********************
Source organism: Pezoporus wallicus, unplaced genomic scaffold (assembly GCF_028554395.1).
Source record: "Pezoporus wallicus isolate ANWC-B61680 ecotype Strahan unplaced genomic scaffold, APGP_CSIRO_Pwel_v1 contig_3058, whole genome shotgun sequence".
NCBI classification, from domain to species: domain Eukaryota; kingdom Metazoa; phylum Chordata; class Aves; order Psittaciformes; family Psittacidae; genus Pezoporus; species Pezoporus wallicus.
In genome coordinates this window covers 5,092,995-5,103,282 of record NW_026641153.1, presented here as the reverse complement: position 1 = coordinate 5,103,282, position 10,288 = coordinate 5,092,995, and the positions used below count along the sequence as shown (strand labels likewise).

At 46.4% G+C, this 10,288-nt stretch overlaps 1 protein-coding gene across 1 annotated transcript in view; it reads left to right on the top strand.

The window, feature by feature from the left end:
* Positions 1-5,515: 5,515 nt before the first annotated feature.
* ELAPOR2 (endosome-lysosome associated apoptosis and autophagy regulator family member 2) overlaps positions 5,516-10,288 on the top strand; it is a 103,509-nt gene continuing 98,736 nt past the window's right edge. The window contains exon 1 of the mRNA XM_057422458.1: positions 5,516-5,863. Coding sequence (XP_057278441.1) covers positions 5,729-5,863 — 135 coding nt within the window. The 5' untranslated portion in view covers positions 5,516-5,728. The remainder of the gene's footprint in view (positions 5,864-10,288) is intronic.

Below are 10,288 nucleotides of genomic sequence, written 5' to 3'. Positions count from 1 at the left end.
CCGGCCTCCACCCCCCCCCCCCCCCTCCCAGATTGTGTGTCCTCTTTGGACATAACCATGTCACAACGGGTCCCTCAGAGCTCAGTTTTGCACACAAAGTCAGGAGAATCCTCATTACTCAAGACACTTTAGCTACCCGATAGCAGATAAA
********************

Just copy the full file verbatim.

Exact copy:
Source organism: Pezoporus wallicus, unplaced genomic scaffold (assembly GCF_028554395.1).
Source record: "Pezoporus wallicus isolate ANWC-B61680 ecotype Strahan unplaced genomic scaffold, APGP_CSIRO_Pwel_v1 contig_3058, whole genome shotgun sequence".
NCBI classification, from domain to species: domain Eukaryota; kingdom Metazoa; phylum Chordata; class Aves; order Psittaciformes; family Psittacidae; genus Pezoporus; species Pezoporus wallicus.
In genome coordinates this window covers 5,092,995-5,103,282 of record NW_026641153.1, presented here as the reverse complement: position 1 = coordinate 5,103,282, position 10,288 = coordinate 5,092,995, and the positions used below count along the sequence as shown (strand labels likewise).

At 46.4% G+C, this 10,288-nt stretch overlaps 1 protein-coding gene across 1 annotated transcript in view; it reads left to right on the top strand.

The window, feature by feature from the left end:
* Positions 1-5,515: 5,515 nt before the first annotated feature.
* ELAPOR2 (endosome-lysosome associated apoptosis and autophagy regulator family member 2) overlaps positions 5,516-10,288 on the top strand; it is a 103,509-nt gene continuing 98,736 nt past the window's right edge. The window contains exon 1 of the mRNA XM_057422458.1: positions 5,516-5,863. Coding sequence (XP_057278441.1) covers positions 5,729-5,863 — 135 coding nt within the window. The 5' untranslated portion in view covers positions 5,516-5,728. The remainder of the gene's footprint in view (positions 5,864-10,288) is intronic.

Below are 10,288 nucleotides of genomic sequence, written 5' to 3'. Positions count from 1 at the left end.
CCGGCCTCCACCCCCCCCCCCCCCCTCCCAGATTGTGTGTCCTCTTTGGACATAACCATGTCACAACGGGTCCCTCAGAGCTCAGTTTTGCACACAAAGTCAGGAGAATCCTCATTACTCAAGACACTTTAGCTACCCGATAGCAGATAAA